More about arete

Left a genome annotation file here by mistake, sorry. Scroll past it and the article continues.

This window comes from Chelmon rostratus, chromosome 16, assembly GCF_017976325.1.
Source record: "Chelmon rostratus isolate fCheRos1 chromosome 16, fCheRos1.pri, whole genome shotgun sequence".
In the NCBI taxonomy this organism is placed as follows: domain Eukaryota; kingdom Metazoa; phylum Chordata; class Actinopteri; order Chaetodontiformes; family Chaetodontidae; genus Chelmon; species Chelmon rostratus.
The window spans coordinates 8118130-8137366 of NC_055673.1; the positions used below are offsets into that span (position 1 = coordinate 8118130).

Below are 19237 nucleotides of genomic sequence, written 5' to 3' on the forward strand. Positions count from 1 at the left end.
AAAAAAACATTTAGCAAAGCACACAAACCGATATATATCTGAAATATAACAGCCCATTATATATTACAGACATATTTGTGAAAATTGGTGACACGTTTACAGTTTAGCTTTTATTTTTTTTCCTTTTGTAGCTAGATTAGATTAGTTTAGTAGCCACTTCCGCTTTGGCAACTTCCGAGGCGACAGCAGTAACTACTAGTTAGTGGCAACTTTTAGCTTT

Not every word has a direct translation in other languages, and arete falls into this category; though it is frequently translated as “excellence,” using “excellence” alone ignores all the nuances, such as bravery, intellect, and productivity, that arete implies in the original Greek. You may also know that Ancient Greek had multiple words for “love,” and “love” alone can’t fully communicate how philia is a type of brotherly love, how eros signifies passion and desire, or how agape refers to the love between spouses or for fellow humans. These translation issues also arise with philosophical terms such as pathos, which can be translated succinctly as “feeling”–its intended meaning in compounds such as apathy, empathy, and sympathy. However, pathos is more than another word for “emotion”; it refers to the feelings of pity, sorrow, or compassion that result when hearing, seeing, or listening to another person’s story or experiences. As with arete, no single English word can capture all these subtle meanings.